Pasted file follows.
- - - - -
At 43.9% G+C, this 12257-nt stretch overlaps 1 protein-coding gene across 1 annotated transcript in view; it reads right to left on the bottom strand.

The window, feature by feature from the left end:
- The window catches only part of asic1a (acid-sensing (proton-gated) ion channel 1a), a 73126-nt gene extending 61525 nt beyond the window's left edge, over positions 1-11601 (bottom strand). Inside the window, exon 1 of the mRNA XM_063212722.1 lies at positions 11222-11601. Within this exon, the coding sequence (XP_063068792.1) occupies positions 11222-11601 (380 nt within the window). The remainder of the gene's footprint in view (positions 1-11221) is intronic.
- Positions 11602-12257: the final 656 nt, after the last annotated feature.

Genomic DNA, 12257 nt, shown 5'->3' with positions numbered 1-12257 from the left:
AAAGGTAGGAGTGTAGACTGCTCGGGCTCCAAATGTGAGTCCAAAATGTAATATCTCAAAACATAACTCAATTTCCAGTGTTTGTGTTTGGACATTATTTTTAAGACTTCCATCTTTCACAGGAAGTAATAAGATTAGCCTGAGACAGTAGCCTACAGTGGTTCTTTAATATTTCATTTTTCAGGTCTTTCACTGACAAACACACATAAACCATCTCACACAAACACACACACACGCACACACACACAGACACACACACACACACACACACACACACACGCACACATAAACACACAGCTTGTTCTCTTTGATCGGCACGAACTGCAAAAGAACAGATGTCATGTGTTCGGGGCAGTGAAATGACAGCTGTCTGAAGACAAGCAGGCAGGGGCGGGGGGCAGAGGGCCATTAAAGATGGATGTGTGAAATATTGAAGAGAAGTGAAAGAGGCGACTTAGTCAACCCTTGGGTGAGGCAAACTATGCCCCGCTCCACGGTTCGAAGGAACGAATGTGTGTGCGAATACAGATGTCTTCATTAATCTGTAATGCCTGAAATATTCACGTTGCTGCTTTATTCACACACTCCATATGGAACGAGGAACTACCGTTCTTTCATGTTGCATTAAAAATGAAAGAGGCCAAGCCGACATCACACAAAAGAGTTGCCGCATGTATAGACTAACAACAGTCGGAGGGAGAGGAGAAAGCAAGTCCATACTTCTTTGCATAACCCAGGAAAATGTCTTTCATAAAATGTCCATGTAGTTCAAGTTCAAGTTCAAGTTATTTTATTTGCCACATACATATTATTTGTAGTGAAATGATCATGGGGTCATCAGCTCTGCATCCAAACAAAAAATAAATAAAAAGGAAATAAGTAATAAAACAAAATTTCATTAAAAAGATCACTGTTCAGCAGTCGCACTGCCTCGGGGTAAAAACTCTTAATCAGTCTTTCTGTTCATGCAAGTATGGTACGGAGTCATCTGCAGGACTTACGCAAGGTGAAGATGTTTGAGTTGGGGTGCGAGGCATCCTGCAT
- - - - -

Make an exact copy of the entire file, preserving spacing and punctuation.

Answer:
At 43.9% G+C, this 12257-nt stretch overlaps 1 protein-coding gene across 1 annotated transcript in view; it reads right to left on the bottom strand.

The window, feature by feature from the left end:
- The window catches only part of asic1a (acid-sensing (proton-gated) ion channel 1a), a 73126-nt gene extending 61525 nt beyond the window's left edge, over positions 1-11601 (bottom strand). Inside the window, exon 1 of the mRNA XM_063212722.1 lies at positions 11222-11601. Within this exon, the coding sequence (XP_063068792.1) occupies positions 11222-11601 (380 nt within the window). The remainder of the gene's footprint in view (positions 1-11221) is intronic.
- Positions 11602-12257: the final 656 nt, after the last annotated feature.

Genomic DNA, 12257 nt, shown 5'->3' with positions numbered 1-12257 from the left:
AAAGGTAGGAGTGTAGACTGCTCGGGCTCCAAATGTGAGTCCAAAATGTAATATCTCAAAACATAACTCAATTTCCAGTGTTTGTGTTTGGACATTATTTTTAAGACTTCCATCTTTCACAGGAAGTAATAAGATTAGCCTGAGACAGTAGCCTACAGTGGTTCTTTAATATTTCATTTTTCAGGTCTTTCACTGACAAACACACATAAACCATCTCACACAAACACACACACACGCACACACACACAGACACACACACACACACACACACACACACACGCACACATAAACACACAGCTTGTTCTCTTTGATCGGCACGAACTGCAAAAGAACAGATGTCATGTGTTCGGGGCAGTGAAATGACAGCTGTCTGAAGACAAGCAGGCAGGGGCGGGGGGCAGAGGGCCATTAAAGATGGATGTGTGAAATATTGAAGAGAAGTGAAAGAGGCGACTTAGTCAACCCTTGGGTGAGGCAAACTATGCCCCGCTCCACGGTTCGAAGGAACGAATGTGTGTGCGAATACAGATGTCTTCATTAATCTGTAATGCCTGAAATATTCACGTTGCTGCTTTATTCACACACTCCATATGGAACGAGGAACTACCGTTCTTTCATGTTGCATTAAAAATGAAAGAGGCCAAGCCGACATCACACAAAAGAGTTGCCGCATGTATAGACTAACAACAGTCGGAGGGAGAGGAGAAAGCAAGTCCATACTTCTTTGCATAACCCAGGAAAATGTCTTTCATAAAATGTCCATGTAGTTCAAGTTCAAGTTCAAGTTATTTTATTTGCCACATACATATTATTTGTAGTGAAATGATCATGGGGTCATCAGCTCTGCATCCAAACAAAAAATAAATAAAAAGGAAATAAGTAATAAAACAAAATTTCATTAAAAAGATCACTGTTCAGCAGTCGCACTGCCTCGGGGTAAAAACTCTTAATCAGTCTTTCTGTTCATGCAAGTATGGTACGGAGTCATCTGCAGGACTTACGCAAGGTGAAGATGTTTGAGTTGGGGTGCGAGGCATCCTGCAT